Bringing Products to Life: A Guide to Becoming a Visual Merchandiser

How do you sell $100 soap?

It may sound ludicrous, but when customers shop at Aesop, they willingly part with hundreds for bath and body products.

Part of it has to do with Aesop’s stellar visual merchandiser setup.

If you are having a hard time with conversion rates or attracting people to your stores, you should be upping your visual merchandising game.

Keep reading to learn how.

What is Visual Merchandising

The visual merchandiser is a professional at optimizing a business’s storefront to increase customer conversion.

The storefront includes the displays, the ambiance, the architectural layout, and more.

The best brands tell a story with their storefronts. Let’s take Aesop for example.

Before Aesop sets up a physical store, they scope out the surrounding community. Does the community’s vibe align with the company’s design principles and central message? What kind of people live in the surrounding community?

If the people in the neighborhood don’t appreciate design-centered lifestyles and luxurious products, chances are they won’t be frequenting the store.

Aesop’s Chelsea store in New York features tons of Paris Review magazines on display. Their store in Tokyo uses reclaimed materials from a nearby demolished building.

Their store itself tells a localized story that its community’s residents would likely appreciate and resonate with; this is creative visual merchandising at its finest.

The How-To

It all boils down to this. What kind of story are you trying to tell with your visual merchandising displays?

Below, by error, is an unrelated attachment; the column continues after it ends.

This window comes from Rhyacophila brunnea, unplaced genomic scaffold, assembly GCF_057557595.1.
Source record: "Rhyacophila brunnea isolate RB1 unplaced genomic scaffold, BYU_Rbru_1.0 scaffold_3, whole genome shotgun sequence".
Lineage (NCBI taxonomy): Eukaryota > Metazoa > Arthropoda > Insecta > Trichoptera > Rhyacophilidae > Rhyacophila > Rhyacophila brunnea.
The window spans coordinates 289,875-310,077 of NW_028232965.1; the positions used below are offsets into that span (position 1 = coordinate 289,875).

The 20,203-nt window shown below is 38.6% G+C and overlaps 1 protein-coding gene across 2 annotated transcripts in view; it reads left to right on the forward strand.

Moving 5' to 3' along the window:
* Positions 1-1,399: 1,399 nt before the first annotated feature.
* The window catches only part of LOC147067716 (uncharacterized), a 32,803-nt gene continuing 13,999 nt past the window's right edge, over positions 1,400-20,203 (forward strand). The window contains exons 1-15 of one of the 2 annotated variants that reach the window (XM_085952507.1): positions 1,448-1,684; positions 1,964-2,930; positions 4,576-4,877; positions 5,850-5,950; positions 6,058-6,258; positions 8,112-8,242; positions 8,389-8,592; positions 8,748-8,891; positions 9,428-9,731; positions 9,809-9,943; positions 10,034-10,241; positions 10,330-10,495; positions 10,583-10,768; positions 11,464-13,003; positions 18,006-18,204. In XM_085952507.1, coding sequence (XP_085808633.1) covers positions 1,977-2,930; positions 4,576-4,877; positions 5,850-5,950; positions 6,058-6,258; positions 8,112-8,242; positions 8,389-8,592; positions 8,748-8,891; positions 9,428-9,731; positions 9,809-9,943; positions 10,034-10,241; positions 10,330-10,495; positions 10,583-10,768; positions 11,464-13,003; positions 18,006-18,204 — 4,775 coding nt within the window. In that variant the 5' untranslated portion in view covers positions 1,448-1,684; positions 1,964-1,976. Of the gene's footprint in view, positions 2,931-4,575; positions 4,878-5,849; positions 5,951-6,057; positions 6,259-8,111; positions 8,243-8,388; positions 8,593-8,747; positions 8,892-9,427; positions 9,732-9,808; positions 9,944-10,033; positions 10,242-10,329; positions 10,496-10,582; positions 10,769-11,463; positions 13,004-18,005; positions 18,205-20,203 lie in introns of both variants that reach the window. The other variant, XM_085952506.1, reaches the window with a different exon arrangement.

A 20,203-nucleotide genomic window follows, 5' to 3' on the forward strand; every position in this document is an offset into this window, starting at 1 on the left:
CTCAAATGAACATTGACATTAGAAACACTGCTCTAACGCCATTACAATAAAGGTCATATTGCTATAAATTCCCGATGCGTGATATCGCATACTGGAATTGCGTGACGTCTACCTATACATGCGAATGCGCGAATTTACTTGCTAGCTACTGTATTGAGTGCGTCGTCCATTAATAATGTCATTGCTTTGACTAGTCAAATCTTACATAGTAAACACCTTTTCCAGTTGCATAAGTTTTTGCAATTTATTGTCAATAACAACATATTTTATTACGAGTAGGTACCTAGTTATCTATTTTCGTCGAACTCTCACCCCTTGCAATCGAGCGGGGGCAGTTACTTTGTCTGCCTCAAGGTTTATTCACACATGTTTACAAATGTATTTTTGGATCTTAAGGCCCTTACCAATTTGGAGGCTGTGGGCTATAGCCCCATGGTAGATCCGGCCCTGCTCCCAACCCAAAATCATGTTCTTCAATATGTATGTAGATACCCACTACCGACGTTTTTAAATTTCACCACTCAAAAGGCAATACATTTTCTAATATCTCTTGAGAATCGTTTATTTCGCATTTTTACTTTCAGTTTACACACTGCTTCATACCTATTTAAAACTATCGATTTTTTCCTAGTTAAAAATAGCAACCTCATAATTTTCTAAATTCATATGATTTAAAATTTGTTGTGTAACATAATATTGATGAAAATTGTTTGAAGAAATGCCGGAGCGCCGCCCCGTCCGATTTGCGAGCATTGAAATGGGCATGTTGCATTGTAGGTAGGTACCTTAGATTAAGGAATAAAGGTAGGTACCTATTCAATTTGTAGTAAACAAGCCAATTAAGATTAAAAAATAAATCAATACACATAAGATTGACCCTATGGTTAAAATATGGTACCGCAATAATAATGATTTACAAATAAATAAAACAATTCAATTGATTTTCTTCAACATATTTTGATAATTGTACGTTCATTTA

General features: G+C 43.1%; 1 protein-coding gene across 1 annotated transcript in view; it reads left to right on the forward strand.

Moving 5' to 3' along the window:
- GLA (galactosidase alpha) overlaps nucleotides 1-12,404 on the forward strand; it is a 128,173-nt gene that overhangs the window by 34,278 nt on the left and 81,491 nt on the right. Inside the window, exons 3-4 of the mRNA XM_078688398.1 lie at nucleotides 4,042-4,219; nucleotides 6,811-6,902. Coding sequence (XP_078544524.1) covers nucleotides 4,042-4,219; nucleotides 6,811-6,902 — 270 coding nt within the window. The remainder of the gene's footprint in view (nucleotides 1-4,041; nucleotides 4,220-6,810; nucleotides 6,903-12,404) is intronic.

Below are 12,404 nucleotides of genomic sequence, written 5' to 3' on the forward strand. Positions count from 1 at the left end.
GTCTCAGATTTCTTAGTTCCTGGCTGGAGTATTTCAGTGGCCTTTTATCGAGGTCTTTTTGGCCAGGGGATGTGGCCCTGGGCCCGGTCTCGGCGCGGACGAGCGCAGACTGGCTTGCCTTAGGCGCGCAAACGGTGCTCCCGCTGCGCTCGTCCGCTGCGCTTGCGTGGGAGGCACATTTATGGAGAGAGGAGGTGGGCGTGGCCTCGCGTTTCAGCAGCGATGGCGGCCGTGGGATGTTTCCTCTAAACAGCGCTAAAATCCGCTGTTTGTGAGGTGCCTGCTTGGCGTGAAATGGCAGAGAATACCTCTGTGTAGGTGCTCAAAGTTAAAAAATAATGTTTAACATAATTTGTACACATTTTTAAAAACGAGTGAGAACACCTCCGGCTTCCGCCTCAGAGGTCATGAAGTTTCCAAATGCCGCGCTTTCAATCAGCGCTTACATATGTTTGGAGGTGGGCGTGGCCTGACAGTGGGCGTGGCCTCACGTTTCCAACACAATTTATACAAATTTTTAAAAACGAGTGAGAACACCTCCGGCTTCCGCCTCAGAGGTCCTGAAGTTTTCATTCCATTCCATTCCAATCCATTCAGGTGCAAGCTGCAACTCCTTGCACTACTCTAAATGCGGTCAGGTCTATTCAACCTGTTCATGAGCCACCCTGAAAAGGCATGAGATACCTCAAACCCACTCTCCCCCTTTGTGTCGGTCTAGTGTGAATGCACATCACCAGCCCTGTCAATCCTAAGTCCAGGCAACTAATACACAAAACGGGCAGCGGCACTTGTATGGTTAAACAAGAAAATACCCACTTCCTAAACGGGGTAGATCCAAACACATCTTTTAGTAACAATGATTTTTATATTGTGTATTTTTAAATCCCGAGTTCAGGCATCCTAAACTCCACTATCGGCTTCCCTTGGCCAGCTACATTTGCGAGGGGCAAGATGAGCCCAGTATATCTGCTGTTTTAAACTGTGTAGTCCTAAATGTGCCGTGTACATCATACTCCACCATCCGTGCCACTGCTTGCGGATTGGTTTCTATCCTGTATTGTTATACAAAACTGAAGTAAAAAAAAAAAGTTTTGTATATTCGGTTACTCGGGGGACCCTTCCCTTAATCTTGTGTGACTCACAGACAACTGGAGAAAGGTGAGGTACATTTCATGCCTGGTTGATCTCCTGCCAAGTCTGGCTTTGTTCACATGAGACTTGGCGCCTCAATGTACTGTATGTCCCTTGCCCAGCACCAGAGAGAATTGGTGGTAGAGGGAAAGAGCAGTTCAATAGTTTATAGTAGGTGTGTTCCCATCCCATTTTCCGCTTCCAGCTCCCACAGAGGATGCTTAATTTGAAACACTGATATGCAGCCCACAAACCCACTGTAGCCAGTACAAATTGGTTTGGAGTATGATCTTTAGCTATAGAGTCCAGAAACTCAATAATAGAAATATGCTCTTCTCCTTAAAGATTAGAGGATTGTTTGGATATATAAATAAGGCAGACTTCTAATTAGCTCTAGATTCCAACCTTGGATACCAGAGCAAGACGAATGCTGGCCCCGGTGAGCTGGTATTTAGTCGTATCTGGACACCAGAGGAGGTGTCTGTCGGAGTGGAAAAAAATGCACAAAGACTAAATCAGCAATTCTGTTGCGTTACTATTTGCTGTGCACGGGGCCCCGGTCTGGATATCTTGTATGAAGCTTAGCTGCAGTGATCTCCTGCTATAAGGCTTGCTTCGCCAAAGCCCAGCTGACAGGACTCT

Let’s say you’re selling a story to customers about taking the time to unwind with delicious baked goods. You’ll want a typical 3 tier display table for your window, but maybe you’ll also want to play calm classical music throughout your store.

Maybe you choose a reclaimed Victorian house as your storefront; customers will immediately be able to envision themselves eating your baked goods and drinking tea in the charming house.

It’s all about the kind of story you’re trying to tell. Everything should be on theme.

Let’s think about some other themes:

  • Starbucks coffee shops have an ambiance that invites you to treat the store as a “third place” to settle down
  • Hollister uses perfume, models, and murals to communicate what they want their clientele to look like, or want to look like
  • Apple stores look minimalist just like their products

Breaking Into the Field

What should go on your visual merchandiser resume?

First off, a business or design-related degree should lend your portfolio credibility.

These are some possible degrees:

  • Fashion merchandising
  • Retail management
  • Visual communications
  • Marketing
  • Business

The most important thing a visual merchandiser should have is a stellar portfolio. This should show off any designs they created and their demonstrable impact on the business’s success.

Investing in a Visual Merchandiser

If your business is not finding success through physical retail, your next step is to invest in a visual merchandiser.

You can either study visual merchandising yourself or hire someone to create designs for you.

Visual merchandising is a meaningful component of running a successful store and maintaining brand cohesiveness.

For more ideas, check out our business section.